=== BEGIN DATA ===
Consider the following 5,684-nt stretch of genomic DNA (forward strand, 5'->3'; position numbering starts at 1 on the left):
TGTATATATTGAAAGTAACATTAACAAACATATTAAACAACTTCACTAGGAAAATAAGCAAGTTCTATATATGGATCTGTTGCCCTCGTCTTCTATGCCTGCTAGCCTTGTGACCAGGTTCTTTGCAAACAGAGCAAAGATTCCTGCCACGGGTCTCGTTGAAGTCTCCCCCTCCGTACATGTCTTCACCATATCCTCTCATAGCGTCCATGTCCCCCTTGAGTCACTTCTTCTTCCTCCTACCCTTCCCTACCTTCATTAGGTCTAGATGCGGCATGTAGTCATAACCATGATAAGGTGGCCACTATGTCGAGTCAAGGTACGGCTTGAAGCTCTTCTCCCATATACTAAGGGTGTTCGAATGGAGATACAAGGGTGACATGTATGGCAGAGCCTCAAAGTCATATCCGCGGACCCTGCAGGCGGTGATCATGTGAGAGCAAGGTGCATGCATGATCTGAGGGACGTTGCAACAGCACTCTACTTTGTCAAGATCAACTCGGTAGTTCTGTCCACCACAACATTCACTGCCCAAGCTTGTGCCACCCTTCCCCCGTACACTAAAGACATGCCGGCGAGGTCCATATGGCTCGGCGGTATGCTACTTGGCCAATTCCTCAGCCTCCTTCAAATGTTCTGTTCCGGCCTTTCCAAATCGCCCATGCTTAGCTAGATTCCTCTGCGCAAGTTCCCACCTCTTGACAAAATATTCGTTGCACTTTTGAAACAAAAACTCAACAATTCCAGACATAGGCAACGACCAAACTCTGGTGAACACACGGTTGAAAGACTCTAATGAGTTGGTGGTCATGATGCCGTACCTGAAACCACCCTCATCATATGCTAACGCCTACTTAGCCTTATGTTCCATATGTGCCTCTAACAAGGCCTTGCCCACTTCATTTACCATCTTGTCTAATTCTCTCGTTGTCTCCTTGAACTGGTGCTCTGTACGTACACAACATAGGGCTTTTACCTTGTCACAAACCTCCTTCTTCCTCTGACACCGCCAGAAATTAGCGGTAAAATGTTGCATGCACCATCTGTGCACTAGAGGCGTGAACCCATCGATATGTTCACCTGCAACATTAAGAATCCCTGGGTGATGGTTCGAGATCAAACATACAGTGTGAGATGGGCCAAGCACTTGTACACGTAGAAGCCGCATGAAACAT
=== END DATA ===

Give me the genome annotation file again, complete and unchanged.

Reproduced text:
Consider the following 5,684-nt stretch of genomic DNA (forward strand, 5'->3'; position numbering starts at 1 on the left):
TGTATATATTGAAAGTAACATTAACAAACATATTAAACAACTTCACTAGGAAAATAAGCAAGTTCTATATATGGATCTGTTGCCCTCGTCTTCTATGCCTGCTAGCCTTGTGACCAGGTTCTTTGCAAACAGAGCAAAGATTCCTGCCACGGGTCTCGTTGAAGTCTCCCCCTCCGTACATGTCTTCACCATATCCTCTCATAGCGTCCATGTCCCCCTTGAGTCACTTCTTCTTCCTCCTACCCTTCCCTACCTTCATTAGGTCTAGATGCGGCATGTAGTCATAACCATGATAAGGTGGCCACTATGTCGAGTCAAGGTACGGCTTGAAGCTCTTCTCCCATATACTAAGGGTGTTCGAATGGAGATACAAGGGTGACATGTATGGCAGAGCCTCAAAGTCATATCCGCGGACCCTGCAGGCGGTGATCATGTGAGAGCAAGGTGCATGCATGATCTGAGGGACGTTGCAACAGCACTCTACTTTGTCAAGATCAACTCGGTAGTTCTGTCCACCACAACATTCACTGCCCAAGCTTGTGCCACCCTTCCCCCGTACACTAAAGACATGCCGGCGAGGTCCATATGGCTCGGCGGTATGCTACTTGGCCAATTCCTCAGCCTCCTTCAAATGTTCTGTTCCGGCCTTTCCAAATCGCCCATGCTTAGCTAGATTCCTCTGCGCAAGTTCCCACCTCTTGACAAAATATTCGTTGCACTTTTGAAACAAAAACTCAACAATTCCAGACATAGGCAACGACCAAACTCTGGTGAACACACGGTTGAAAGACTCTAATGAGTTGGTGGTCATGATGCCGTACCTGAAACCACCCTCATCATATGCTAACGCCTACTTAGCCTTATGTTCCATATGTGCCTCTAACAAGGCCTTGCCCACTTCATTTACCATCTTGTCTAATTCTCTCGTTGTCTCCTTGAACTGGTGCTCTGTACGTACACAACATAGGGCTTTTACCTTGTCACAAACCTCCTTCTTCCTCTGACACCGCCAGAAATTAGCGGTAAAATGTTGCATGCACCATCTGTGCACTAGAGGCGTGAACCCATCGATATGTTCACCTGCAACATTAAGAATCCCTGGGTGATGGTTCGAGATCAAACATACAGTGTGAGATGGGCCAAGCACTTGTACACGTAGAAGCCGCATGAAACAT